Friday, July 06, 2007

Althea Gibson and Wimbledon's missed opportunity

Yesterday marked the 60th anniversary of Larry Doby's first appearance in a major league baseball game. The next year, he became the first black athlete to win a World Series ring.

But one large personal triumphs for a black athlete, one that pales only in comparison to Jesse Owens' gold medals at the 1936 Olympics, occurred 50 years ago. And Jemele Hill of ESPN is right -- the All-England Lawn Tennis and Croquet Club should have noted it this week at the most prestigious tennis tournament in the world, Wimbledon.

In 1957 Althea Gibson won Wimbledon. There's a degree to which this is not quite as notable as other triumphs -- Gibson integrated the sport by participating in the U.S. Championships in 1950 (she won in '57 and '58), won the French Open in 1956 and won both the Australian Open and Wimbledon doubles titles in 1956. But her victory in 1957 established her as the top player in the game, who had won the biggest tournament.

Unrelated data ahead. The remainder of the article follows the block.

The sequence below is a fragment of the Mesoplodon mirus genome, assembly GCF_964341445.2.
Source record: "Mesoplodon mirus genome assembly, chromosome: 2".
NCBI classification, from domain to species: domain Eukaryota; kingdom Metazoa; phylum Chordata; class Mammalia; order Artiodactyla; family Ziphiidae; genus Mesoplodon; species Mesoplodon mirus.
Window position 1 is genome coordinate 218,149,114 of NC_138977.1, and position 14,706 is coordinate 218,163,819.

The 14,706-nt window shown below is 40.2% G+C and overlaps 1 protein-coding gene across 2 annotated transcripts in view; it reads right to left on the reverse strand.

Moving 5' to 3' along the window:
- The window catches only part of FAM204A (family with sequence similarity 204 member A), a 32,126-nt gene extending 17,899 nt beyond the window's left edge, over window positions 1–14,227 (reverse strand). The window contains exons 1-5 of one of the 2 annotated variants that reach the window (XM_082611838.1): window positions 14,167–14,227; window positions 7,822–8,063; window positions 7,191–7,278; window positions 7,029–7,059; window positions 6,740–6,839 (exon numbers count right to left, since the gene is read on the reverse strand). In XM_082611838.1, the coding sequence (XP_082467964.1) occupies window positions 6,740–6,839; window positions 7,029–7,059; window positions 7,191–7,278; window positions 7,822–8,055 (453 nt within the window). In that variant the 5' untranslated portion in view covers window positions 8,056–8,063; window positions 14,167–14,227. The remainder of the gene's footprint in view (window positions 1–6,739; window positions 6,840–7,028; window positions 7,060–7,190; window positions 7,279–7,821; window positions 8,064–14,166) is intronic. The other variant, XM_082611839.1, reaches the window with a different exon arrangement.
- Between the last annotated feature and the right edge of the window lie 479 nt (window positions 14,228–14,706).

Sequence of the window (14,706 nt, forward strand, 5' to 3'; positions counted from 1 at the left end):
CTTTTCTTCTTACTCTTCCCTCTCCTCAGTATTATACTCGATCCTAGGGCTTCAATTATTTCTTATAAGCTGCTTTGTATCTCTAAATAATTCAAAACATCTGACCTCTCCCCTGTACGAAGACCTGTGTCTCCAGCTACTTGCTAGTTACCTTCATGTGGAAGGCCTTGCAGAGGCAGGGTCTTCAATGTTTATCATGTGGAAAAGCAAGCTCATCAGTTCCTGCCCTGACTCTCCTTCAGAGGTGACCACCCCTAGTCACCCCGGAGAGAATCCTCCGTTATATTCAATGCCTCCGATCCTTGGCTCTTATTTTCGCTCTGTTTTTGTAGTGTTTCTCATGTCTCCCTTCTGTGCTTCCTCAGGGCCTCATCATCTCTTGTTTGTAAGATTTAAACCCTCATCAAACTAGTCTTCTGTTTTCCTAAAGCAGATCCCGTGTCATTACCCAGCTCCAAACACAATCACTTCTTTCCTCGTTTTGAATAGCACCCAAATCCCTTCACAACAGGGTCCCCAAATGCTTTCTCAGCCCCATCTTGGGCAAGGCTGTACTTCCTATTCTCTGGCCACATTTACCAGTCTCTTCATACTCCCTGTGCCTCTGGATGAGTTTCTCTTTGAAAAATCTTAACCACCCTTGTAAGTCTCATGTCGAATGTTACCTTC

Gibson's record is entirely too unfamiliar to most. She was the best tennis player in the world from 1956-58. She won 5 singles Grand Slam titles, and six doubles Grand Slams (5 women's, one mixed) at a time that doubles competition was no less prestigious than singles matches.

Then she quit.

Tennis operated on an Olympic model before 1968 -- only amateurs could play the Grand Slams. To make money, players needed to play on a professional tour.

Speaking of integrating a sport -- Althea Gibson did Jackie Robinson one better: she not only integrated tennis, she integrated women's golf. In 1964, she joined the LPGA tour -- although she never won a tournament, she was the first black athlete on that tour. Thus, America's two country club sports were integrated by one woman.

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